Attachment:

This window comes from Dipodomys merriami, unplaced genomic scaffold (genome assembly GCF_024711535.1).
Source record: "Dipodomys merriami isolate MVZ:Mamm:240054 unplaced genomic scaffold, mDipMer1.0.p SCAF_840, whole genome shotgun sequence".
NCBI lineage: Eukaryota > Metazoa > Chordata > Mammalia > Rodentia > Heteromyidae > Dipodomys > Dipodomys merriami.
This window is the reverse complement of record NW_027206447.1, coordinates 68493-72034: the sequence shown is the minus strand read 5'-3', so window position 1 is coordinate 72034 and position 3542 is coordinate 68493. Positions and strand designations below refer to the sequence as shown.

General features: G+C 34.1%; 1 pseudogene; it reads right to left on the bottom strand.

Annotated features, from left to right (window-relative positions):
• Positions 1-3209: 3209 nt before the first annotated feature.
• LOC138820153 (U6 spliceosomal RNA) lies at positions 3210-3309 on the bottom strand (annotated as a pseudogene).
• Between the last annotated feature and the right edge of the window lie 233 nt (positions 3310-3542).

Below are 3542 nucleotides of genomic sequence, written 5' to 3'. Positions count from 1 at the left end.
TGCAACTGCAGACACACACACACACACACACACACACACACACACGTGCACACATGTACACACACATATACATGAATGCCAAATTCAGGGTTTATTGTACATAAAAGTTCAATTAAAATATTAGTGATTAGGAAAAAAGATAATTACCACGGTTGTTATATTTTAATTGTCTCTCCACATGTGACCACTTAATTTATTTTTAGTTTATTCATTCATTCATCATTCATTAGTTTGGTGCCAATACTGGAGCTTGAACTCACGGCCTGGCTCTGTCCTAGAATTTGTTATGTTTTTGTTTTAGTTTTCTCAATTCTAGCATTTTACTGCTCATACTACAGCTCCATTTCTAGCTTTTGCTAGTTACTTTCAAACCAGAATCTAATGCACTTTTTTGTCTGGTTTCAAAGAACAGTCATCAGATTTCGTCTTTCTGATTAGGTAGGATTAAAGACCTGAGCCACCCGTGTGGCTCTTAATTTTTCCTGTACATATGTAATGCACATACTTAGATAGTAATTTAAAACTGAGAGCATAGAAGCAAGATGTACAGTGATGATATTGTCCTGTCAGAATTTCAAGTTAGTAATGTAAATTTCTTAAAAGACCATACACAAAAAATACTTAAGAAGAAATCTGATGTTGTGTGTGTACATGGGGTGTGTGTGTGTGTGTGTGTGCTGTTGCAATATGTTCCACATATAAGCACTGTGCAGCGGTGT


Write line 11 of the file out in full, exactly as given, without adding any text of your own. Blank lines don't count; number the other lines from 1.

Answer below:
TGCAACTGCAGACACACACACACACACACACACACACACACACACGTGCACACATGTACACACACATATACATGAATGCCAAATTCAGGGTTTATTGTACATAAAAGTTCAATTAAAATATTAGTGATTAGGAAAAAAGATAATTACCACGGTTGTTATATTTTAATTGTCTCTCCACATGTGACCACTTAATTTATTTTTAGTTTATTCATTCATTCATCATTCATTAGTTTGGTGCCAATACTGGAGCTTGAACTCACGGCCTGGCTCTGTCCTAGAATTTGTTATGTTTTTGTTTTAGTTTTCTCAATTCTAGCATTTTACTGCTCATACTACAGCTCCATTTCTAGCTTTTGCTAGTTACTTTCAAACCAGAATCTAATGCACTTTTTTGTCTGGTTTCAAAGAACAGTCATCAGATTTCGTCTTTCTGATTAGGTAGGATTAAAGACCTGAGCCACCCGTGTGGCTCTTAATTTTTCCTGTACATATGTAATGCACATACTTAGATAGTAATTTAAAACTGAGAGCATAGAAGCAAGATGTACAGTGATGATATTGTCCTGTCAGAATTTCAAGTTAGTAATGTAAATTTCTTAAAAGACCATACACAAAAAATACTTAAGAAGAAATCTGATGTTGTGTGTGTACATGGGGTGTGTGTGTGTGTGTGTGTGCTGTTGCAATATGTTCCACATATAAGCACTGTGCAGCGGTGT